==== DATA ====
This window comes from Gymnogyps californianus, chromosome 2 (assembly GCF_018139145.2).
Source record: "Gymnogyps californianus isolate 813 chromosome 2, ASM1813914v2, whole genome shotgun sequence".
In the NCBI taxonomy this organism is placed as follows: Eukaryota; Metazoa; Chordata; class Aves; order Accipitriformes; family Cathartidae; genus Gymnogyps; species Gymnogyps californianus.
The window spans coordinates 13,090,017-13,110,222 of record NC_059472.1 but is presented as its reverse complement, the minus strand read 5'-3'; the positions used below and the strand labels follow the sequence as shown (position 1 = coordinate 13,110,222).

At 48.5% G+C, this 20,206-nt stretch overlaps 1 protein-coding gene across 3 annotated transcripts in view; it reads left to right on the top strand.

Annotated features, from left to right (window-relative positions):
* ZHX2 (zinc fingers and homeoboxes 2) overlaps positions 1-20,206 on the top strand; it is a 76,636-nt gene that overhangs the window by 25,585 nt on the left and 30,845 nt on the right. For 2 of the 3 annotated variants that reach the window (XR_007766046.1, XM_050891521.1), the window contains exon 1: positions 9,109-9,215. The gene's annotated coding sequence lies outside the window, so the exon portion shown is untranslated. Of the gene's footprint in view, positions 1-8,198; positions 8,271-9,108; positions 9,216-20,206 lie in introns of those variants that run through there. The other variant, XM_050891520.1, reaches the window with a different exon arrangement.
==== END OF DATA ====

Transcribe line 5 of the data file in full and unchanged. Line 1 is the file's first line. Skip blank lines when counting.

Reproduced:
At 48.5% G+C, this 20,206-nt stretch overlaps 1 protein-coding gene across 3 annotated transcripts in view; it reads left to right on the top strand.